We need an improved framework for building operating decisions, including using the stuff you buy.

Last year, I was invited to participate in a survey researching current building O&M practices and the challenges and needs facing maintenance and energy management in buildings today. Angela Lewis, a Ph.D. candidate at the University of Reading, in partnership with Penn State University, was leading the survey, and her findings can be found on my www.integratedprojectdeliveryfacilitator.com website (click on “Improve Building Performance” on the home page).

Lewis’s findings parallel much of what I have spoken on and written about in the past, namely that energy performance benchmarking is not usually set in the design phase although some will argue it is. Operation budgets are also not be part of the initial phase of the building program.

Instead, when a facility manager takes over a project at the end of construction, he will most likely not have either a well documented operating budget or a month-to-month energy consumption profile to measure actual building system performance. Furthermore, there will not be a PM workorder system in place. After 45 years in the building industry, I continue to be amazed with building owners who focus most of their attention on a building program’s first cost, which is only approximately 15% of the life cycle cost of building. Little attention or funding is given in the design and construction phases toward the next 25 to 50 years of owning and operating the building.

Get Ahead of the Audit

Today, it is very popular and politically correct to initiate energy retro-commissioning projects with the goal of reducing a building’ carbon footprint, while these same building owners continue to overlook the need to incorporate operating budgets, month-to-month energy consumption profiles, and/or PM workorder systems on capital projects. Aren’t there lessons to be learned from completing energy audits after buildings are built?

It’s my belief that as early as the initial building program’s project need phase, or the fine-tuning of these needs in the program phase, consideration and documentation of O&M goals should be set and operating budgets should be considered. If we are really going to reduce energy consumption, limit new energy use, and improve the environment, we need to do the right things when planning a building program instead of going back after the project had been completed and think of how we can make the facility better. By then, it is too late and the funding will most likely not be available.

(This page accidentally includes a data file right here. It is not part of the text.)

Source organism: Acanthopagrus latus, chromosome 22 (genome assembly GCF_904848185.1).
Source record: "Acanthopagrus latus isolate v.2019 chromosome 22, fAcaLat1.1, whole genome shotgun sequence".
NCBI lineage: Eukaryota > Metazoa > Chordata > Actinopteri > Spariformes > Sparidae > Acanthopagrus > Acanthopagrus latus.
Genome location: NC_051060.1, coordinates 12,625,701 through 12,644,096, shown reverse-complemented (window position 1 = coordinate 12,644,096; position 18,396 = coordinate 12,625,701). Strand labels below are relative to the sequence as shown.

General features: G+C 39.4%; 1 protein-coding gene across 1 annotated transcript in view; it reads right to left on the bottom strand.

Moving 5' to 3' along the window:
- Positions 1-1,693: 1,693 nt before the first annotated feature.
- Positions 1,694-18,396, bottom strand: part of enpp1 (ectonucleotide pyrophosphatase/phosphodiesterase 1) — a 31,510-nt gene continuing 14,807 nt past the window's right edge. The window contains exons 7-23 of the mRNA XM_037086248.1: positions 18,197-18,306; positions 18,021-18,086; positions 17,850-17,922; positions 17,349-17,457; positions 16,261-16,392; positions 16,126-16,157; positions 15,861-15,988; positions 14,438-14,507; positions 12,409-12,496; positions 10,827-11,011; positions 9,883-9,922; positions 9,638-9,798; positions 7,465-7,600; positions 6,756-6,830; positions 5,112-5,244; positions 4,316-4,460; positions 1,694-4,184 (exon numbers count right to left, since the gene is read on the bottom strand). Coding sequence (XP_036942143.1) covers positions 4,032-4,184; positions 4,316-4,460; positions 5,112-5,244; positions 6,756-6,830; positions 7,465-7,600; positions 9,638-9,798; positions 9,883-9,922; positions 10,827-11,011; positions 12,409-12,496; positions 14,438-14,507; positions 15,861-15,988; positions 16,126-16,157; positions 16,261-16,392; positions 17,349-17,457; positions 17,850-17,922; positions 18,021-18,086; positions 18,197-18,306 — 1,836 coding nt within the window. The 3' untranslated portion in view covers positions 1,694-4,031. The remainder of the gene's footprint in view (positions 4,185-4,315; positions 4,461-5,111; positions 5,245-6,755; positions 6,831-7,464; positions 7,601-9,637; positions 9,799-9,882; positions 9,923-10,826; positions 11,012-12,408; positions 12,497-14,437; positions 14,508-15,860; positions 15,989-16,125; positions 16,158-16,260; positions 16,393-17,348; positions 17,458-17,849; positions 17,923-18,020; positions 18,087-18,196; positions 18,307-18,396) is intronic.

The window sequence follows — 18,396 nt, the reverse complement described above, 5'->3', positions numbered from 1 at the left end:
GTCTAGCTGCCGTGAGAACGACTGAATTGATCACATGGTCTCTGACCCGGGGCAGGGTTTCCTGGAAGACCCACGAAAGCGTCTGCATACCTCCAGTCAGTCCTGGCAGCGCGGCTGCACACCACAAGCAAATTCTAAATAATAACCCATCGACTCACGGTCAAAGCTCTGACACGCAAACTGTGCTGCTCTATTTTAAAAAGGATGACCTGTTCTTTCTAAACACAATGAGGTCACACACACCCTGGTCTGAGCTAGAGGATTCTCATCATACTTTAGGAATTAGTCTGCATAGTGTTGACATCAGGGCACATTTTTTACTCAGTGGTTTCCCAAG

Some will say that this is being corrected via the LEED® certification process as well as other programs, but if you have read Naomi Millen’s article titled, “Does Your Facility Hit Its Energy Target,” in the June 2009 issue of Building Operating Management, she notes a building survey indicated 42% of LEED buildings were falling short of their energy goals. This didn’t surprise me because I was around for the first energy crisis when a few award-winning, energy-efficient buildings were, in fact, sick buildings and not the high-performance buildings they were touted to be.

Using CMMs

I’ve said on numerous occasions that the LEED measurement and verification credit should be a prerequisite, not an extra credit. Experience has shown that building programs do not want to fund the measurement and verification credit because it requires an investment to monitor, measure, and report on the building’s energy performance during the warranty. Think about that for a moment. A building owner will invest millions, if not hundreds of millions, to build a perceived high-performance building but won’t invest a negligible amount of dollars during the first year to confirm he achieved his LEED certification goals.

The same can be said for planning and investing for a CMMS in the building program phase of a job. If it is not done then, you can be assured it probably won’t happen after the building is occupied. This is noted in Lewis’s “Improve Building Performance” survey. This survey, as well as other surveys, found that simply purchasing a CMMS program does not ensure the software will be used.

In fact, a survey by the Association of Facility Engineers (AFE) several years ago noted, at that time, approximately 85% of purchased CMMS programs were not used. Here again, the very popular LEED certification program doesn’t require a report of how the CMMS programs is functioning. Once the building is up and everyone involved has patted each other on the back with a “job well done,” they are off to another exciting and creative challenge while the facility staff takes over ownership and a lot of day-to-day challenges.

If the building industry and building owners are really interested in reducing energy consumption, O&M equipment and systems to always perform at peak efficiently, and to improve the environment then we really need “a framework for improving building operating decisions.” ES